March 31, 20014
Powerful armed bands are confiscating voter registration cards in some of Afghanistan’s remote provinces, interfering with elections whose transparency is viewed as critical for the country’s future security and stability.
Residents of Ghor complain that the proliferation of armed groups in rural swaths of the western province has made them anxious about their ability to vote in presidential and provincial council elections on April 5.
Ahmad, a 28 year-old resident of Ghor who, like many Afghans goes only by one name, told Radio Free Afghanistan that nearly 500 armed men linked to Taliban insurgents and warlords have confiscated voting cards in Charsada district where he lives.
“An armed gang forced me to give them my voting card earlier this month,” he said. “They will either sell it or cast my vote for a candidate they favor.”
Ahmad added that the weakness of local authorities has prompted armed groups to publicly declare that they will control some voting sites on election day.
“I am not convinced that we will see transparent elections in our district,” he said.
Afghans will head to 6775 polling stations across the country, according to the Afghan Independent Election Commission.
Ghor has 209 voting centers for its estimated 650,000 residents.
Abdullah, 35, a resident of Ghor’s Shahrak district, has similar concerns. He told Radio Free Afghanistan of a renegade militia commander, Mullah Mustafa, who is forcing Shahrak residents to handover their voter registration cards. “Basically armed men loyal to Mullah Mustafa are collecting people’s voting cards by force to cast their ballots for their favorite candidates on the election date.”
Mullah Mustafa controls more than 150 armed men and allegedly receives money and weapons from Iran and Ismail Khan, a former governor of neighboring Herat province. Khan, a former powerful warlord, is running as first vice president on the ticket of another former warlord, Abdul Rab Rasul Sayyaf.
Fazel Ahad, another warlord, is using the same tactics in Ghor’s Dolaina district, as is Mullah Mahmoud in the Bara Khana district, residents say. Infighting between the two strongmen has killed and wounded many civilians in Ghor in recent years.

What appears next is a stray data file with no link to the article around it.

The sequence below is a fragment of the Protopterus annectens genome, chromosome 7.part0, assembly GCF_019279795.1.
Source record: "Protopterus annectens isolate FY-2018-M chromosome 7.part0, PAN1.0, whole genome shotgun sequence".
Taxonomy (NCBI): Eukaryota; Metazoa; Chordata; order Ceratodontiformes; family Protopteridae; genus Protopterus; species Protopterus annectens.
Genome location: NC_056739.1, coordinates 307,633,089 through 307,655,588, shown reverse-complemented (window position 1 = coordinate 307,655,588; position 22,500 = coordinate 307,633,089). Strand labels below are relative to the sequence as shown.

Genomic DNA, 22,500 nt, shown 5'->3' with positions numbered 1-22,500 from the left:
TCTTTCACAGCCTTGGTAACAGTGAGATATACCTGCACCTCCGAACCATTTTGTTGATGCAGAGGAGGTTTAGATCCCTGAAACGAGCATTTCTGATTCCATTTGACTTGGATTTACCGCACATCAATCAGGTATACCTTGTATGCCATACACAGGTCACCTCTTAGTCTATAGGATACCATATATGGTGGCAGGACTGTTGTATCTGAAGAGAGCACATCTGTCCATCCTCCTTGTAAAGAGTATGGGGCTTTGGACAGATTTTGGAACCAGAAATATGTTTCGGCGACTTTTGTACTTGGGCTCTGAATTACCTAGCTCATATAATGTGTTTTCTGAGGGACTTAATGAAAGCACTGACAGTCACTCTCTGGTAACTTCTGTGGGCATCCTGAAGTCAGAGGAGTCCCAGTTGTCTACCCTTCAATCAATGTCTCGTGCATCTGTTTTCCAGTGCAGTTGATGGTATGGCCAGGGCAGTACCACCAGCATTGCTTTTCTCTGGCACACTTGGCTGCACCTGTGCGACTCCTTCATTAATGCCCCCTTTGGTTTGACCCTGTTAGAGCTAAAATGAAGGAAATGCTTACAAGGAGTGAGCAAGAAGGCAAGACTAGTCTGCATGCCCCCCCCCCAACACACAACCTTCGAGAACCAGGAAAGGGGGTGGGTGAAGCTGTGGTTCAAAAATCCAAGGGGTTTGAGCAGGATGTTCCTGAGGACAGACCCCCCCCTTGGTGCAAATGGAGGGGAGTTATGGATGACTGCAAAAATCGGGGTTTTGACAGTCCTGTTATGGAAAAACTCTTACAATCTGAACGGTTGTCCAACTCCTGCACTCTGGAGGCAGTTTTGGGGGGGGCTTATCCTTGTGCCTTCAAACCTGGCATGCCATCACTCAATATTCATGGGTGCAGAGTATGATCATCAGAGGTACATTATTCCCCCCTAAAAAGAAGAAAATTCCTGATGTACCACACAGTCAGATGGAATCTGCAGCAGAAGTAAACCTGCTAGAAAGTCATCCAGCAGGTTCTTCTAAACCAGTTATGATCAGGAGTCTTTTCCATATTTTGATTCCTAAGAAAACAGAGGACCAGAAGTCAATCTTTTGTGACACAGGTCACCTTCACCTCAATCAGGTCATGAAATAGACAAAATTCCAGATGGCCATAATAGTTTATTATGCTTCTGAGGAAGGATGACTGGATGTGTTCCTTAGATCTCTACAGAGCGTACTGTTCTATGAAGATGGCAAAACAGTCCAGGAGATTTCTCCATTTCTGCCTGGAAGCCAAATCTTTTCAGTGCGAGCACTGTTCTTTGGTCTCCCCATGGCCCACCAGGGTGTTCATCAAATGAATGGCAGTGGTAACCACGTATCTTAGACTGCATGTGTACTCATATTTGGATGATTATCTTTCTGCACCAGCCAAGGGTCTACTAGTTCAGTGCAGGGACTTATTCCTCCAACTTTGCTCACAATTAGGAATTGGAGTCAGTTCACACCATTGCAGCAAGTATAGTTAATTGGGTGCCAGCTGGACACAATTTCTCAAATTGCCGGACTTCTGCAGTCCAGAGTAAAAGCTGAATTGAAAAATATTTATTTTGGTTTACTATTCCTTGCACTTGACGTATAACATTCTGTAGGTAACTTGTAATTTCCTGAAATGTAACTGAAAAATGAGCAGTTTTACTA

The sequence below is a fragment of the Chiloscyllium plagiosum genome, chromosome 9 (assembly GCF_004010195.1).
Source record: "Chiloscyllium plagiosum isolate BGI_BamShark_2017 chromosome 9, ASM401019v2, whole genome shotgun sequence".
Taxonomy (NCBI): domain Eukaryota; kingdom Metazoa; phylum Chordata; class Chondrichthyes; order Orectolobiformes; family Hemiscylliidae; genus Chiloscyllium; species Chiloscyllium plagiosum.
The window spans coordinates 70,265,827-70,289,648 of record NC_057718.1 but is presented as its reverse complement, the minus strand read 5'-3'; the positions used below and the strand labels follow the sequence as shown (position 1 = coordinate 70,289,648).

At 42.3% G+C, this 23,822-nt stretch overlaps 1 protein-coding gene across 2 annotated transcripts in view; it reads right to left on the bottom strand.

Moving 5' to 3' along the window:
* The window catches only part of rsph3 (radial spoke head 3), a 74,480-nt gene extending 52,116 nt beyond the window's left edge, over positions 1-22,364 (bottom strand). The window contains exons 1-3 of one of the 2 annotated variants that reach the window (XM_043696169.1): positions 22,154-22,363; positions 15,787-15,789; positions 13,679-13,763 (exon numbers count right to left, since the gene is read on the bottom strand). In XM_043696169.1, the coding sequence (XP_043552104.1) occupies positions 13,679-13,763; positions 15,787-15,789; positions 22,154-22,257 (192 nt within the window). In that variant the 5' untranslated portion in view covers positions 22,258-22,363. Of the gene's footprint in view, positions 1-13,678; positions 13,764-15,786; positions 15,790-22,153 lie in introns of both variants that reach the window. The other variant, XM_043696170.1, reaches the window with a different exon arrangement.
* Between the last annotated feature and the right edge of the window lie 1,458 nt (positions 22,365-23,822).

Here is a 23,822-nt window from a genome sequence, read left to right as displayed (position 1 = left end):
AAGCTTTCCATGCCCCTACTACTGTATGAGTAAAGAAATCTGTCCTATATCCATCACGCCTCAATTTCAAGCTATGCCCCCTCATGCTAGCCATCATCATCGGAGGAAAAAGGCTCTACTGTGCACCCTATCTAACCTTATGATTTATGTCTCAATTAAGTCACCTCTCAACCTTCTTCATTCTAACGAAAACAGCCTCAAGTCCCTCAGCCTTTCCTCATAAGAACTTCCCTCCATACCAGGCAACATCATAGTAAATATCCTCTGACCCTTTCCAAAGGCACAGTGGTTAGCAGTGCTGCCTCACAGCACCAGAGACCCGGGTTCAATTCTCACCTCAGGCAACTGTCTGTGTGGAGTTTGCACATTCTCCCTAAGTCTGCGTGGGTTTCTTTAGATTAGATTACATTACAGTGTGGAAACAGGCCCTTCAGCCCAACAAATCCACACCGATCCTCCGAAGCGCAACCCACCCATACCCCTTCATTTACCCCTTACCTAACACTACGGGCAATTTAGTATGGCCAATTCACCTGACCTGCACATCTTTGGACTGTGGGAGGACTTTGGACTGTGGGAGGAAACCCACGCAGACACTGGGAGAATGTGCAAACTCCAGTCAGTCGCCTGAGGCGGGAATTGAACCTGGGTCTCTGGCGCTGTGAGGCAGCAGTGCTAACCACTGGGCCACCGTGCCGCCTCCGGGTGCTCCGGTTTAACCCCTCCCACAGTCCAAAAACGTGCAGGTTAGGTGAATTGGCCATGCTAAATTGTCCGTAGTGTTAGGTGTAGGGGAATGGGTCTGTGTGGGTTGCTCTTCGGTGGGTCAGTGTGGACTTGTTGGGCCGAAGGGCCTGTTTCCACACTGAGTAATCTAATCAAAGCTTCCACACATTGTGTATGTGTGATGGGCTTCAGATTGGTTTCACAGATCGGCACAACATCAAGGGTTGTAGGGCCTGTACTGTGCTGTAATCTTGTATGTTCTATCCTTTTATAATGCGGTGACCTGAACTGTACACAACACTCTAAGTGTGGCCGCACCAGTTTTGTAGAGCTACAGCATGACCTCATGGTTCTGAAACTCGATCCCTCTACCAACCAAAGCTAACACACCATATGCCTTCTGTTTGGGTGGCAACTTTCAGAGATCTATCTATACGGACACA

Ghor’s Police Chief, Delawar Shah Delawar, downplayed such complaints, telling Radio Free Afghanistan, “During elections, forces from the Afghan army, police, and intelligence as well as local and foreign observers will be present here.”
To prevent violence and voter intimidation he said, “We will quarantine the ballot boxes, if we receive reports about vote-rigging or ballot-box stuffing.”
Ghor’s governor Sayed Anwar Rahmati admitted that nearly 4,000 illegally armed men operate in his province, but he said they do not pose a threat to the elections.
Rahmati said that the regional Afghan military command headquartered in Herat has already sent forces to secure the polls, and that the interior ministry is expected to send additional personnel.
But Rahmati provided a different assessment of the province’s security in an interview a few months ago.
“The [illegal armed bands] in fact are a serious problem,” he told Radio Free Afghanistan. “We will not send ballot boxes to areas where we are not sure about transparent polling. We prefer not to have elections at all in areas where strongmen would do ballot-box stuffing and where voters won’t be able to freely exercise their votes.”
Prospects of rigging add to public fears about the elections, which the Taliban have vowed to thwart, already staging attacks in Kabul and other parts of the country in recent weeks.
Ghor residents believe that some of the armed groups in their province are linked to the Taliban.
Manizha Behzad, a female civil society activist in Ghor, said that the future political stability of Afghanistan hinges on free and fair elections. “Afghanistan will plunge into a political and security crisis if the April 5 elections are not transparent,” she said.
Allegations of widespread rigging during Afghanistan’s 2009 presidential elections pushed the country into a political crisis that was diffused only after high-level diplomacy by Western leaders.